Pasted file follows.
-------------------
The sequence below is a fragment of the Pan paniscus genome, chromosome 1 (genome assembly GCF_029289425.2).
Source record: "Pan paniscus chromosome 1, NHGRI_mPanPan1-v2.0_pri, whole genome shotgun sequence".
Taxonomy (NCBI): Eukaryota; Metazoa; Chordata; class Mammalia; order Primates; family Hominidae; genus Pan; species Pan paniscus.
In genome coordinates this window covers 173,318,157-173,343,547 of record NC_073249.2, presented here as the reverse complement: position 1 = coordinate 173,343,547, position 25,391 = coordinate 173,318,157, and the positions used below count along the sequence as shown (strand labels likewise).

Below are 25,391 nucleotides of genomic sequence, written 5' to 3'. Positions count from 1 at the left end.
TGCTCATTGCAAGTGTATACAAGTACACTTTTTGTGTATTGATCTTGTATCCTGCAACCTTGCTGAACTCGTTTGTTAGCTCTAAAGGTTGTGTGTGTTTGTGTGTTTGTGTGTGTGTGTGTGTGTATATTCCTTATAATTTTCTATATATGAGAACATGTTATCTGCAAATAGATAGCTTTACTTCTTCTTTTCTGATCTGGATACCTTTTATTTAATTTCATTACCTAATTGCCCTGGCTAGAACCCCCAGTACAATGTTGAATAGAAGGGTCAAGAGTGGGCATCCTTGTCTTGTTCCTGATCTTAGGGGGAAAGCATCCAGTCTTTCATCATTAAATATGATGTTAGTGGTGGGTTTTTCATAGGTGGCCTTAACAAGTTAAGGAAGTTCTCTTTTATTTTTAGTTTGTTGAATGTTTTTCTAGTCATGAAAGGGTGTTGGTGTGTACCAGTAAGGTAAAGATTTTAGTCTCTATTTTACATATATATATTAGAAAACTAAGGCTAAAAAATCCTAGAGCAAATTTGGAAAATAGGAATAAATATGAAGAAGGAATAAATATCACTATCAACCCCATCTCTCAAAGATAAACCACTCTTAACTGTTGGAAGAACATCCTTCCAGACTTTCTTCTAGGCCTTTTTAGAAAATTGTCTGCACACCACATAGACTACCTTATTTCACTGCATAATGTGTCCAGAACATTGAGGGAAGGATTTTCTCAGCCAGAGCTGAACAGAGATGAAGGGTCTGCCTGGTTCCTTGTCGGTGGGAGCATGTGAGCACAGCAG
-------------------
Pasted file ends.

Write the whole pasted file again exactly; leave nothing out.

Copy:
The sequence below is a fragment of the Pan paniscus genome, chromosome 1 (genome assembly GCF_029289425.2).
Source record: "Pan paniscus chromosome 1, NHGRI_mPanPan1-v2.0_pri, whole genome shotgun sequence".
Taxonomy (NCBI): Eukaryota; Metazoa; Chordata; class Mammalia; order Primates; family Hominidae; genus Pan; species Pan paniscus.
In genome coordinates this window covers 173,318,157-173,343,547 of record NC_073249.2, presented here as the reverse complement: position 1 = coordinate 173,343,547, position 25,391 = coordinate 173,318,157, and the positions used below count along the sequence as shown (strand labels likewise).

Below are 25,391 nucleotides of genomic sequence, written 5' to 3'. Positions count from 1 at the left end.
TGCTCATTGCAAGTGTATACAAGTACACTTTTTGTGTATTGATCTTGTATCCTGCAACCTTGCTGAACTCGTTTGTTAGCTCTAAAGGTTGTGTGTGTTTGTGTGTTTGTGTGTGTGTGTGTGTGTATATTCCTTATAATTTTCTATATATGAGAACATGTTATCTGCAAATAGATAGCTTTACTTCTTCTTTTCTGATCTGGATACCTTTTATTTAATTTCATTACCTAATTGCCCTGGCTAGAACCCCCAGTACAATGTTGAATAGAAGGGTCAAGAGTGGGCATCCTTGTCTTGTTCCTGATCTTAGGGGGAAAGCATCCAGTCTTTCATCATTAAATATGATGTTAGTGGTGGGTTTTTCATAGGTGGCCTTAACAAGTTAAGGAAGTTCTCTTTTATTTTTAGTTTGTTGAATGTTTTTCTAGTCATGAAAGGGTGTTGGTGTGTACCAGTAAGGTAAAGATTTTAGTCTCTATTTTACATATATATATTAGAAAACTAAGGCTAAAAAATCCTAGAGCAAATTTGGAAAATAGGAATAAATATGAAGAAGGAATAAATATCACTATCAACCCCATCTCTCAAAGATAAACCACTCTTAACTGTTGGAAGAACATCCTTCCAGACTTTCTTCTAGGCCTTTTTAGAAAATTGTCTGCACACCACATAGACTACCTTATTTCACTGCATAATGTGTCCAGAACATTGAGGGAAGGATTTTCTCAGCCAGAGCTGAACAGAGATGAAGGGTCTGCCTGGTTCCTTGTCGGTGGGAGCATGTGAGCACAGCAG